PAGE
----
Source: Rutgers
Date: March 29, 2007
More on:

Scientists Unlock Physical, Chemical Secrets Of Plutonium

Science Daily Researchers at Rutgers, The State University of New Jersey, have unlocked some of the physical and chemical secrets of plutonium, an element known for its use in atomic weapons and power plant fuel. While the complex nuclear characteristics of plutonium are well-known, it has properties as a metal or a chemical compound that have often left scientists scratching their heads.

Writing in this week's issue of Nature, a prestigious international scientific journal, Rutgers physicists report that the valence electrons -- those which control how atoms bond with each other -- fluctuate among different orbitals in solid plutonium metal on a very short time scale. In contrast, earlier theories specified fixed numbers of valence electrons in those orbitals. The Rutgers findings help explain some contrary characteristics of plutonium: Unlike many metals, plutonium is not magnetic and not a good conductor of electricity, and it shows greater changes in volume under small changes in temperature and pressure.

While the authors' findings and study methods are mainly of interest to other researchers seeking clear explanations of complex materials, the knowledge may someday help scientists create safer and more versatile nuclear materials for energy, industry and medicine.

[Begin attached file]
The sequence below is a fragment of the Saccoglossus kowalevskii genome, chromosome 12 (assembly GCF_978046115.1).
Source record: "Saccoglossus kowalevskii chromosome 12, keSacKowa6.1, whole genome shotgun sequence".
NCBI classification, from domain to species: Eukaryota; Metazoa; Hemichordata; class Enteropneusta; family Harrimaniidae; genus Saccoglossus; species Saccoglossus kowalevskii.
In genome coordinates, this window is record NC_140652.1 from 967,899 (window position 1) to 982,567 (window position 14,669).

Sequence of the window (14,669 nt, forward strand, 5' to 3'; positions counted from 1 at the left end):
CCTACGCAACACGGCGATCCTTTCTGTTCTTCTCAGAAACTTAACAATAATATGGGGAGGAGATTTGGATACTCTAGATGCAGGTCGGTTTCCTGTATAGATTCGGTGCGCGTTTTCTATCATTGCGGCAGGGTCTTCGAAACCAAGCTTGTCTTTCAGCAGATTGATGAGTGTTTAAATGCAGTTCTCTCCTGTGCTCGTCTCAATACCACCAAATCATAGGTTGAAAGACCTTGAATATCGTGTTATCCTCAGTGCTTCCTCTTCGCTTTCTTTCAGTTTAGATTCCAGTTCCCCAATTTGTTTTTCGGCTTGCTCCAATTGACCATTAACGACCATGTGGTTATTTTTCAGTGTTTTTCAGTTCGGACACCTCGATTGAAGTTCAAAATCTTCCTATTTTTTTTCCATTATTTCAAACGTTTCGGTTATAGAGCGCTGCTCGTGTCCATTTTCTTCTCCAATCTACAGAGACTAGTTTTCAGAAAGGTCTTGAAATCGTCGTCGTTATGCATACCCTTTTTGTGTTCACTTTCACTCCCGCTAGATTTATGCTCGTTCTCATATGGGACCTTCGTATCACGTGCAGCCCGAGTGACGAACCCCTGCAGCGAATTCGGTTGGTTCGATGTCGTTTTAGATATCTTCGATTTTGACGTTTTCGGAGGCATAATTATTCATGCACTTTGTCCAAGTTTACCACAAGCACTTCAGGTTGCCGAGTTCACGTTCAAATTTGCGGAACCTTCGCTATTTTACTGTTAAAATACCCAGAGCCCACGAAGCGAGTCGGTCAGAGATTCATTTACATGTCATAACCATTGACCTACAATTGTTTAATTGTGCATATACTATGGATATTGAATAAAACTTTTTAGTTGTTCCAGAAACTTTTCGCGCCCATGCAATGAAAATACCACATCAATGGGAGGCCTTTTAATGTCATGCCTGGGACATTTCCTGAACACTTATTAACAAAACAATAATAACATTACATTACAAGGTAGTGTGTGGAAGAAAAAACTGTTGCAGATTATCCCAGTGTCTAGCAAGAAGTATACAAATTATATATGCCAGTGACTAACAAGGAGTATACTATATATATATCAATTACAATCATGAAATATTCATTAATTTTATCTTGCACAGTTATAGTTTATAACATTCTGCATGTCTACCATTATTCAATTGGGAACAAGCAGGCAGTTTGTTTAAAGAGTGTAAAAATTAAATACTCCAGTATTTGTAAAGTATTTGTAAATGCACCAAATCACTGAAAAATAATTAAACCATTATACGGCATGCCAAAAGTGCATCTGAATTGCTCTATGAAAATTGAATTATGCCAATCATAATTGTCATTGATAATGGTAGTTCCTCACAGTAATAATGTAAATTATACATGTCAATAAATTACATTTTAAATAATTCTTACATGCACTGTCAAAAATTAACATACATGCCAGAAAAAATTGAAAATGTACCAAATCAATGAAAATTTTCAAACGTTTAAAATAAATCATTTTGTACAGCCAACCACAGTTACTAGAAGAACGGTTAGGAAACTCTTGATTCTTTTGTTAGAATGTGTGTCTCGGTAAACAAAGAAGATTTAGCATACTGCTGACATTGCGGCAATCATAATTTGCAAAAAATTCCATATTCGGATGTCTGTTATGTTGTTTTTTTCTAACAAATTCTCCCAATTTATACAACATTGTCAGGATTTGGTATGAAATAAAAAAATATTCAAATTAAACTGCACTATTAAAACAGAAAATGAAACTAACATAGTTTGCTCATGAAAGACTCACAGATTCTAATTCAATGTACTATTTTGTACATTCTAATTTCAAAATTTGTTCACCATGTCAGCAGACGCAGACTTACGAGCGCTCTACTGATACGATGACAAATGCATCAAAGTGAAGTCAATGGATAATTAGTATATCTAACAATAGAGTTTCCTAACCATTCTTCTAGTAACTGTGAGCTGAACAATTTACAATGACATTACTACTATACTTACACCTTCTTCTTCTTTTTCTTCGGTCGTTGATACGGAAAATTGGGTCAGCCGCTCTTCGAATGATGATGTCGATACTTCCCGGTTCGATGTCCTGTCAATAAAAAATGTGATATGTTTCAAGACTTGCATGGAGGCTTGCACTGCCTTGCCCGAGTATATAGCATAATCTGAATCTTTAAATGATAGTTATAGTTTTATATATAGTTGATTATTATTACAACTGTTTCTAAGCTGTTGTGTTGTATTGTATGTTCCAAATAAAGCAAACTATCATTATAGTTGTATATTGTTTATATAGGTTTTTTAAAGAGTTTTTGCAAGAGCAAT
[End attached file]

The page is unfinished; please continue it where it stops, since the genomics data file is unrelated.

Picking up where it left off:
"Previous theories about plutonium's makeup placed a fixed number of valence electrons in the particular orbital we examined, known as the 5f orbital," said Kristjan Haule, an assistant professor of physics and astronomy at Rutgers. "Different theories assigned different numbers of electrons to that orbital -- some four, others five and yet others, six. But whatever number the theory prescribed, it remained constant. Each theory could explain some of the element's characteristics, but none could account for all the experimental evidence."

The Rutgers approach abandoned the idea of a fixed or unique number of valence electrons in the 5f orbital. "We revisited the notion of valence in a solid," Haule said. "While it happens rarely in nature, we thought it should be possible for the number of valence electrons to fluctuate among orbitals in atoms that are part of a solid structure."

It turns out that plutonium is especially suited to exhibiting this behavior. The Rutgers physicists determined that almost 80 percent of the time, there are five electrons in the 5f orbital. Almost 20 percent of the time, there are six, and less than 1 percent of the time, there are four.

"A theory that permits fluctuating valence electrons consistently explains properties that scientists observe in laboratory experiments," Haule said, citing recent results using X-ray absorption and electron energy-loss spectroscopy. "In addition, the theory accurately predicts the properties of two neighboring elements, americium and curium, which have similar atomic structures but show greatly differing magnetic and electric properties."

The new approach involves a merger of two existing theories, known as local density approximation and dynamical mean field theory, or LDA+DMFT. Taken separately, they and others fell short in accounting for all of plutonium's observed physical characteristics.